WordPress is a blogging system. The company offers free hosting, but it can be installed on a user's own web site easily, if he has a host with PHP/MySQL enabled.
Author: List of developers here
The above information is for the official wordpress.pot file. However, there are additional texts to be translated (an additional 1665 words), as well as a default theme, which is not included here.
The language file of WordPress on Pootle was uploaded in October 2009, but it may not be the absolute latest version. Please continue to translate the version currently in Pootle.
* Which version is the latest version of WordPress? See here..
To see how far WordPress has been translated into various languages, take a look at their statistics on our Pootle server. Not all languages listed on Pootle are being translated by our translators -- some language files were uploaded for reference purposes only (see “Second-language feature” below).
If you want to translate WordPress using our Pootle server, here's the procedure to follow:
1. Check if your language has an existing translation. If there is an existing translation, e-mail that translator team and offer to help translate WordPress. Tell them that you'd like to use Pootle, and invite them to contact me.
1.1 WordPress maintains three (somewhat confusing) lists of existing translation teams, here:
1.2 Another place to check if there are existing translations in your language, is the WordPress PO file repository. The names of previous translators are often found at the top of the PO files. Check it out, here:
1.3 Also check the WP-polyglots mailing list archives for mention of your language. Use Google to search the archives. Try common misspellings for your language as well. For example, to search for “Afrikaans”, use this search:
1.4 Remember to check the Pootle server itself to see if the language is already being translated by a Decathlon translator but if this is so, then you'll probably find mention of it on the previous places too.
2. If your language has no translator or translation, join the wp-polyglots mailing list and announce that you'd like to translate WordPress, and that you'd like to use Pootle for it.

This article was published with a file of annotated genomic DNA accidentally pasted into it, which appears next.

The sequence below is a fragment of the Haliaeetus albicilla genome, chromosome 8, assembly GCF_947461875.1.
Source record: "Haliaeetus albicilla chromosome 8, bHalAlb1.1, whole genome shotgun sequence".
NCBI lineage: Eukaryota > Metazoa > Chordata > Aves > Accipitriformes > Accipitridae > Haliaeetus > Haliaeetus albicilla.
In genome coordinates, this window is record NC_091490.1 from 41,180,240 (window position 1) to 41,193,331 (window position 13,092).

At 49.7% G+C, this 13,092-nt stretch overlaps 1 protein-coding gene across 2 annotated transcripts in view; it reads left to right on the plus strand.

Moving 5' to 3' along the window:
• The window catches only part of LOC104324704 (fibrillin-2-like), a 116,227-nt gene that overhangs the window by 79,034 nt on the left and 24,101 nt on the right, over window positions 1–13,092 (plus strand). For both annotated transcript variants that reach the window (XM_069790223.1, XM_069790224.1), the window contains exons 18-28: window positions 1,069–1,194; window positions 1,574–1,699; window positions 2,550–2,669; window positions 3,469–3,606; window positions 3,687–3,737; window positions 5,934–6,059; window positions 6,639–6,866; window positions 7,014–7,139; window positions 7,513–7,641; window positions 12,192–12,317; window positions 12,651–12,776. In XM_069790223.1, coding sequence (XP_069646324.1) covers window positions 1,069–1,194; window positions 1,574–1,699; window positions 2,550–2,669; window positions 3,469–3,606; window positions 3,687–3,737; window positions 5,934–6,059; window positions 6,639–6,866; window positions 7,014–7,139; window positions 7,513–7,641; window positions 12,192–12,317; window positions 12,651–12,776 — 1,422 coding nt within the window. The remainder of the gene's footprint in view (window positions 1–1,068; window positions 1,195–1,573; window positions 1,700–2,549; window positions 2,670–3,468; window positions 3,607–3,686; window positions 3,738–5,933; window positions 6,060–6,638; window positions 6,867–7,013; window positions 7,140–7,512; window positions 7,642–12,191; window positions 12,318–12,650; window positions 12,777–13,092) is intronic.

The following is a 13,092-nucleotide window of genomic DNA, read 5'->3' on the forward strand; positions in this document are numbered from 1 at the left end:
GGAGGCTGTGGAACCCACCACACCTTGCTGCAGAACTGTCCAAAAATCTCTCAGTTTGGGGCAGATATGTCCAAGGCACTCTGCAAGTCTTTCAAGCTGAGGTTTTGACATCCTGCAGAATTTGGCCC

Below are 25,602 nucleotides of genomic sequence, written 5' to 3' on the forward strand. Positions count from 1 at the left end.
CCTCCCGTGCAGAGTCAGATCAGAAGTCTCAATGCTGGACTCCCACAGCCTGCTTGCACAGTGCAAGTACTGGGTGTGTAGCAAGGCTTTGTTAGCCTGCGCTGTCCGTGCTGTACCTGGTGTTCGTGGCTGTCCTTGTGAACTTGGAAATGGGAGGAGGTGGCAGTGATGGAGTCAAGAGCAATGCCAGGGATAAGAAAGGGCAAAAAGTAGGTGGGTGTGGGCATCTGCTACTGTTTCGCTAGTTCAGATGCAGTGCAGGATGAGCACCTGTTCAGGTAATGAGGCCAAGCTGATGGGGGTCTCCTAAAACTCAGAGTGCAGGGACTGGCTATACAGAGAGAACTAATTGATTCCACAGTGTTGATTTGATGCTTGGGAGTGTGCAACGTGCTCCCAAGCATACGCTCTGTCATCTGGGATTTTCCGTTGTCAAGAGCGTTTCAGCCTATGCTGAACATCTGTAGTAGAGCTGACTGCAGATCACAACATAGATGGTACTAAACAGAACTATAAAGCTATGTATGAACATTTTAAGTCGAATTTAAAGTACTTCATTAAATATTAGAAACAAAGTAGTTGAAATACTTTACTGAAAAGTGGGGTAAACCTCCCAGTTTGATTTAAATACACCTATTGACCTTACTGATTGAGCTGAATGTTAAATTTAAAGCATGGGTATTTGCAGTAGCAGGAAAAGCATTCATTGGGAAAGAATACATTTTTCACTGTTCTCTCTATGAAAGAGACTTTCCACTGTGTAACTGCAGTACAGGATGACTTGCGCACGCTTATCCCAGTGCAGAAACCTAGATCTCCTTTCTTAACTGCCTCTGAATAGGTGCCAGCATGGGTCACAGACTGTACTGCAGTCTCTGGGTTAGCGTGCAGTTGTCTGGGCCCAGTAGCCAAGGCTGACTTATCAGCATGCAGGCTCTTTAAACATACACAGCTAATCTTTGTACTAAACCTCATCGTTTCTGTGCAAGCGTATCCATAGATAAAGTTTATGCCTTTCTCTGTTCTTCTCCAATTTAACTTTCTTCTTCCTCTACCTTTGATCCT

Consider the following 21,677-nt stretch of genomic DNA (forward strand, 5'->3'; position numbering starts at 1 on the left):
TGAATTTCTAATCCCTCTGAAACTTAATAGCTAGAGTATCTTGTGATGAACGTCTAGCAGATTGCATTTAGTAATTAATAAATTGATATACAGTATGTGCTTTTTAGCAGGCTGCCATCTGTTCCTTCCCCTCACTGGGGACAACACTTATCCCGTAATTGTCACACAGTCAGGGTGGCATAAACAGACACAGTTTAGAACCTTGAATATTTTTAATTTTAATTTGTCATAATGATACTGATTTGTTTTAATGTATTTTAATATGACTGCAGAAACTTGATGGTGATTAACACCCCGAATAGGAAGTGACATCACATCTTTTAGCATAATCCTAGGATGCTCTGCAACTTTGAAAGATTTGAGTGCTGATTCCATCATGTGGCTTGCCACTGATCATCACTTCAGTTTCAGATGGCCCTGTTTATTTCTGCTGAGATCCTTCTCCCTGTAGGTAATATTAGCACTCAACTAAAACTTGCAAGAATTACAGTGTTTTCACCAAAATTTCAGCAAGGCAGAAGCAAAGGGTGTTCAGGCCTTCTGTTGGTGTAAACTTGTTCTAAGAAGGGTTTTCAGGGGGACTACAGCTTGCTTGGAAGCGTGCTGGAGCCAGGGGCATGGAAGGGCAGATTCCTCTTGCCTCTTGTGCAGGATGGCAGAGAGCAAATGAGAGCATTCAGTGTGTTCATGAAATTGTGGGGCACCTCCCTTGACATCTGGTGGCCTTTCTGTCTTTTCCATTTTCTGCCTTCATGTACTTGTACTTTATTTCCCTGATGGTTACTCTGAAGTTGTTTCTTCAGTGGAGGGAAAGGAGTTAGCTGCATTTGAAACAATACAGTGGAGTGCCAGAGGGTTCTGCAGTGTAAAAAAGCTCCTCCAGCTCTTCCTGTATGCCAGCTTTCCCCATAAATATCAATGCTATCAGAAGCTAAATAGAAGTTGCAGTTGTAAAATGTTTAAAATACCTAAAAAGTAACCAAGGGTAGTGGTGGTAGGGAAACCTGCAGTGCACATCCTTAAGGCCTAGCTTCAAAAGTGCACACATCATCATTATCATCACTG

3. Join the WordPress Codex wiki if you haven't done so already, log in, and edit the above three lists of languages to reflect your and your language's details.
4. Send me, the Decathlon project leader an e-mail of your intention or willingness to help translate WordPress. Ask me to add your language and to give you translation rights to it.
The source text may contain HTML entities such as
’. You don't need to include these in your translation. The example entity here is actually a single quote. If you need to use a single quote in your translation, there is also no need to use the entity code -- you can simply type a single quote, as normal.
Another example is
”. These two are actually curly quote characters. You don't need to use curly quotes in your translations -- straight quotes, typed as-is, are quite acceptable.
— is an em dash.
… is an ellips (three dots). Feel free to translate it with three literal dots (…) instead of a single character.
« (left angle quote) and
» (right angle quote) may be translated as-is, or replaced with
Some strings contain inline comments. This means that there is a helpful comment inside the source text string. Do not translate the comment. For example:
", |between list items" ", and |between last two list items" " and |between only two list items"
would be translated into Afrikaans as:
", " ", en " " en "
You may encounter something like
Y/m/d g:i:s A in the translation. This is a code for date and time formats. In your translation, type the code for the date format used in your language.
More information on the PHP date/time format:
If you encounter PHP codes within the source text, keep it as-is, and write a short explanation next to it if you think folks in your language won't know what it means.
Your php.ini upload_max_filesize is %s.
Jou php.ini se upload_max_filesize (maks grootte van oplaailêer) is %s.
If your English isn't that good, and you wish to translate from another language, or if you want to use a second language as a reference while translating, our Pootle server has the second-language feature enabled. You can view the Arabic, German, Spanish, French, Japanese, Continental Portuguese, Russian and Simplified Chinese strings while you translate from English.
These eight languages are available on the server in read-only format. If you want to help translate them, contact their official translators.
To activate a second source language in Pootle, go to your profile page and select the second language under Alternative Source Language.
On the Pootle server you'll find 4 different files to translate, even though WordPress officially has only one POT file.
Previously, the WordPress translation on Pootle used 12 files instead of 4. An explanation of the 12 files, and how to deal with them if you're a translator leader, were here (now obsolete).
Already translated into about 40 languages. Decathlon translators can translate into any language, if they attempt to get cooperation from existing translator, where available.
Translators' names and e-mail addresses are usually included in the translated files automatically. We also believe that translators should be given credit for their translations.
The following information reflects the situation between January 2008 and July 2009 (we don't keep statistics automatically). The “activity” column represents the number of lines translated or edited.
|Name of translator||E-mail address||Activity|
|Ansis J Stabingis||ansis[dot]stabingis[at]gmail[dot]com||463|
|Pham Huu Phuoc||phamhuuphuochqk22[at]yahoo[dot]com||326|
|Odin Omdal Hørthe||odin[dot]omdal[at]gmail[dot]com||83|
|Ola Haugen Havrevoll||ola[at]nynorsk[dot]no||37|